Between fighting off a cold (and losing) and being preoccupied with other things, I haven't had the energy to post much here lately. However, on Friday I found an interesting tidbit in, of all places, the Wall Street Journal, that was too good not to share.
Friday's Journal included an article about a group that calls itself the Corduroy Appreciation Club, which is a club for people who really like to wear clothing made of corduroy fabric. Most of the article was about the group's meetings and was pretty silly, but the article included this explanation of the origins of corduroy that I'd never heard before:
Corduroy's origins date back to the 1ate 1700s England, not France, as is widely believed, says James Pruden, a research promotion nonprofit headquartered in Cary, N.C. The term corduroy is most likely a combination of the words "cord" and the now obsolete "duroy" or "deroy", meaning a woolen garment, he says. "The thinking is that corduroy is so warm and such an autumnal fabric in the same way that wool is something you wear in cooler months." he says.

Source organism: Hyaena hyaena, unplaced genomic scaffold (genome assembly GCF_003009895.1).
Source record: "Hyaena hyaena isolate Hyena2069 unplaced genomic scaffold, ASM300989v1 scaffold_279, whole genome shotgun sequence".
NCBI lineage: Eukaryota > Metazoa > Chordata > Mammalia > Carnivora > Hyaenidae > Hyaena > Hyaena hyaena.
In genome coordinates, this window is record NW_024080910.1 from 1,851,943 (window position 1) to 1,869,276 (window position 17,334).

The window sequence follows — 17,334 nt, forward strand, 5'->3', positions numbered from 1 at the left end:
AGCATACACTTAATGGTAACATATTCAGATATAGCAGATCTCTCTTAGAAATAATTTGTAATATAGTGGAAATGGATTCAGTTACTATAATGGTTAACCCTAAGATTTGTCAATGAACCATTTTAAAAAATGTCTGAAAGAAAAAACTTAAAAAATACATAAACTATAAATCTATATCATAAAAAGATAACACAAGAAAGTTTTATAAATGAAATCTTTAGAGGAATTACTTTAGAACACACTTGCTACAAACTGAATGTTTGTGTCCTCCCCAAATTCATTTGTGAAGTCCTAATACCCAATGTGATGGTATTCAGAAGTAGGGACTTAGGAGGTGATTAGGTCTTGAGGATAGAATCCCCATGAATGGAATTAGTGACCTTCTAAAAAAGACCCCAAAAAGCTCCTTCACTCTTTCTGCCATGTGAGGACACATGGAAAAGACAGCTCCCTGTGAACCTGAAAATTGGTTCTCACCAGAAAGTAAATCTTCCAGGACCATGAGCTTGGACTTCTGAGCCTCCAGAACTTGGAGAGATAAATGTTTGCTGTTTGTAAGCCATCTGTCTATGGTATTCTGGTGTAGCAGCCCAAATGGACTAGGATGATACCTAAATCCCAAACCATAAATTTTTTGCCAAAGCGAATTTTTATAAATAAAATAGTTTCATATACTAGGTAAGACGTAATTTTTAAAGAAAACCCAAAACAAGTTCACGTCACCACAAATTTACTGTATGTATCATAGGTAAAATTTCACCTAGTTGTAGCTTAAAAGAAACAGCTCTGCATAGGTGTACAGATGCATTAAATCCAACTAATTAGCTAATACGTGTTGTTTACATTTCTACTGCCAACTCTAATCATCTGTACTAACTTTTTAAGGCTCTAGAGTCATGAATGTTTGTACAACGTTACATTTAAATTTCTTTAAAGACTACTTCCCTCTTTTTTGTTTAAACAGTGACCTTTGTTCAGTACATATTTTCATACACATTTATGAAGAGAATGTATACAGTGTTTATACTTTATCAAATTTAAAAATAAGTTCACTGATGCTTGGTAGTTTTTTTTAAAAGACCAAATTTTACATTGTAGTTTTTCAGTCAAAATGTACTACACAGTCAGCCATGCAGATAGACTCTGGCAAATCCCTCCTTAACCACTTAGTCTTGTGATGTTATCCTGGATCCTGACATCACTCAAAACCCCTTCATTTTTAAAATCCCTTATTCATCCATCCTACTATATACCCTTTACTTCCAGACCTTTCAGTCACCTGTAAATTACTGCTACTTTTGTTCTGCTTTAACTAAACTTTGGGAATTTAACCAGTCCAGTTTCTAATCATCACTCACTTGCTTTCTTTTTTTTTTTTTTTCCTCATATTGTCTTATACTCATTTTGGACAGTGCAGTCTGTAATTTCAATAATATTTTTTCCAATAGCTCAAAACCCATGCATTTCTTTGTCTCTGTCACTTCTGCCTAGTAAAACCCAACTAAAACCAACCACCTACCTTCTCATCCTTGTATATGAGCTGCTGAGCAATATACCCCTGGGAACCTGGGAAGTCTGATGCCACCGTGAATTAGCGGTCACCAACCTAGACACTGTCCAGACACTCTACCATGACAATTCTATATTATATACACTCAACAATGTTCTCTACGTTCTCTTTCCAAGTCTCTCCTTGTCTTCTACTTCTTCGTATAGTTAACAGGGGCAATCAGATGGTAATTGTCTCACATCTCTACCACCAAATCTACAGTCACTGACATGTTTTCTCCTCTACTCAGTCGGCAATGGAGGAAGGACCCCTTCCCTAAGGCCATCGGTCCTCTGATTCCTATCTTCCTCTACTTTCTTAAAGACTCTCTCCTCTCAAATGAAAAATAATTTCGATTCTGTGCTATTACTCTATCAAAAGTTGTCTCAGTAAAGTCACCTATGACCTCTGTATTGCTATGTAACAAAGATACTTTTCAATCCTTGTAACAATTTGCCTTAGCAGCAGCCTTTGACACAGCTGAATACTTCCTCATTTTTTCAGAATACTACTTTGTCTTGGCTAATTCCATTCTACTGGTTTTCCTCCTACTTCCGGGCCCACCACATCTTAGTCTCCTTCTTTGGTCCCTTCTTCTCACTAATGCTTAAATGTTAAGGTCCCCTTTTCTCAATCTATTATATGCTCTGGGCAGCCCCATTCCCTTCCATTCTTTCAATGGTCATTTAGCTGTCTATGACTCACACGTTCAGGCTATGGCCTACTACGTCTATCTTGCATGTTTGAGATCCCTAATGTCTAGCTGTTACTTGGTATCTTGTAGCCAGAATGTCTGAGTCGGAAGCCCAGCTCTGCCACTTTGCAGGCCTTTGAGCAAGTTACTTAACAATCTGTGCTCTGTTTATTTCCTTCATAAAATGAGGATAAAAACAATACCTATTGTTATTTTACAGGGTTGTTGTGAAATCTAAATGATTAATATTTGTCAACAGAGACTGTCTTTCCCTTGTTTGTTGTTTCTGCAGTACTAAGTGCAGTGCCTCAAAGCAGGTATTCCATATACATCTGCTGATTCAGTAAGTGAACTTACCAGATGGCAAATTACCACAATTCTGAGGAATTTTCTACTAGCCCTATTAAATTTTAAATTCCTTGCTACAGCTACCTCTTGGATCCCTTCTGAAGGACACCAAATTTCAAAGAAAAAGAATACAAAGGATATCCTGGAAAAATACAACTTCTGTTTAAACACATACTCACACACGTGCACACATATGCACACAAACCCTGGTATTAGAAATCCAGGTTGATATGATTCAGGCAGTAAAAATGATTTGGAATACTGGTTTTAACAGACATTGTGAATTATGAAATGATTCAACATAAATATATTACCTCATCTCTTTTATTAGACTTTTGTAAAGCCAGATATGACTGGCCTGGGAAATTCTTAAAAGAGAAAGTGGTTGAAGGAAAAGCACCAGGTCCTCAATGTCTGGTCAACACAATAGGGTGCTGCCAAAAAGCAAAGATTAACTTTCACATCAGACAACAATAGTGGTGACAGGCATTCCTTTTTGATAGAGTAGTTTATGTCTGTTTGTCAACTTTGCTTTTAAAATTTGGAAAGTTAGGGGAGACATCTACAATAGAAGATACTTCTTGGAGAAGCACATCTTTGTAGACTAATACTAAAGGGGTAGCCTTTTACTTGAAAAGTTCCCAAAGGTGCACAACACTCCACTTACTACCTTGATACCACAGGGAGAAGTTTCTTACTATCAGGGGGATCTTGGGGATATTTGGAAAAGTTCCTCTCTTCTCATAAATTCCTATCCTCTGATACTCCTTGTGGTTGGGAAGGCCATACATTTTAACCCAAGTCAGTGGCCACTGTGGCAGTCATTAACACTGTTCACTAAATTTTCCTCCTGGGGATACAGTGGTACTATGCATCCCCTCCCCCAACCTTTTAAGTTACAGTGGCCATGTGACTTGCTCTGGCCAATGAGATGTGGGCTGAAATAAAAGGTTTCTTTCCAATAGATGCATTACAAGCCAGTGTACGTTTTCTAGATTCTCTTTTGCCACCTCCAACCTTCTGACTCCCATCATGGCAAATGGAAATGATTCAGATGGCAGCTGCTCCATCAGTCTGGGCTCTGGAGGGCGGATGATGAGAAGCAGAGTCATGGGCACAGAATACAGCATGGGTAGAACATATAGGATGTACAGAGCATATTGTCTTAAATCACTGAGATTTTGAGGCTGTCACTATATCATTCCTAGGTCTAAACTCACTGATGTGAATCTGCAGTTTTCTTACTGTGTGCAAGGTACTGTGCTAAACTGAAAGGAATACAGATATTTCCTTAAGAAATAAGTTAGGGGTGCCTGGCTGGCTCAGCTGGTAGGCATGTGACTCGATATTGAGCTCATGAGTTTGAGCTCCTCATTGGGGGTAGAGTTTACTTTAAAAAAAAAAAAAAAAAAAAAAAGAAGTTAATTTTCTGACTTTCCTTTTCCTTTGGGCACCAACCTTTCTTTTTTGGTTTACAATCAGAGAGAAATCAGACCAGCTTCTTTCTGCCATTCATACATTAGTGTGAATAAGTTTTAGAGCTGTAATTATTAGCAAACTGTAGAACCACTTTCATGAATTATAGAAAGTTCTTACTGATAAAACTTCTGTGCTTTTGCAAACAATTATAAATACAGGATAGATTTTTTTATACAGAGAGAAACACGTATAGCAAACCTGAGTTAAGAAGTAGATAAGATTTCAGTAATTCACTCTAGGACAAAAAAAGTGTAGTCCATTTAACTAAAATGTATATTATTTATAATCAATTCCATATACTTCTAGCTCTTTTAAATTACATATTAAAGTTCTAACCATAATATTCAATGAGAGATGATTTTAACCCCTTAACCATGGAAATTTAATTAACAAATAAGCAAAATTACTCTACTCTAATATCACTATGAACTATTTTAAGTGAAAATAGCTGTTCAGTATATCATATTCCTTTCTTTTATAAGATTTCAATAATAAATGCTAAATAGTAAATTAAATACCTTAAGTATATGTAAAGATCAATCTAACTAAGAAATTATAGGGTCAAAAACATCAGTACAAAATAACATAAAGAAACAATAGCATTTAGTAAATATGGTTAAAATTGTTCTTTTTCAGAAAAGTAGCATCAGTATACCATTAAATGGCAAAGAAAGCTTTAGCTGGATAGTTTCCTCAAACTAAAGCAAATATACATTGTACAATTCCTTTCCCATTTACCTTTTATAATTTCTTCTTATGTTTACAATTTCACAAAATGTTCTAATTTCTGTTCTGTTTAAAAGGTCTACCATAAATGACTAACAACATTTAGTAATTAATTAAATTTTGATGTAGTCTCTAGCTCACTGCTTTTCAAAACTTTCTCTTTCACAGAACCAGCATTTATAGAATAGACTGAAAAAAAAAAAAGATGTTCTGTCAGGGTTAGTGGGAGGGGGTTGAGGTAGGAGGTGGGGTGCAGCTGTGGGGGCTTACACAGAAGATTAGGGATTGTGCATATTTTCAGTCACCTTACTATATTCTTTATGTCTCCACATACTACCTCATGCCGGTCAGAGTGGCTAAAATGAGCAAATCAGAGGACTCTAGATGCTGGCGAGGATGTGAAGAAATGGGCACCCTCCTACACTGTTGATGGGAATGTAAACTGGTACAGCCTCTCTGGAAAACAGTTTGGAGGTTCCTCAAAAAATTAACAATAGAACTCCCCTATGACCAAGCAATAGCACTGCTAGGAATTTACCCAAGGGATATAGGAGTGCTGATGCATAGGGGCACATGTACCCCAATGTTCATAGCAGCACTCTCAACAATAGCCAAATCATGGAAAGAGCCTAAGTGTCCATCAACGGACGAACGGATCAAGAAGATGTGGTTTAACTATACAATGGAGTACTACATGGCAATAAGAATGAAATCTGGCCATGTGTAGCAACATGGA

I don't know what the support is for this version of corduroy's origins, but it makes better sense to me than the idea that "cor-du-roi" is some kind of king's cloth. Wikipedia points out that there is no expression like cor-du-roi in French (the French term for the fabric is velours côtelé) and the Wikipedia article mentions that duroy or deroy was an old English term for a wool garment. Maybe the original corderoy was woven from wool. It's certainly possible to make velvet out of wool (and it makes a very luxurious and expensive fabric, too).
Hopefully, I will be able to resume one of my projects and have something more interesting to report in my next post; I'm thinking of going back to my fitted wrap-around Viking apron dress next.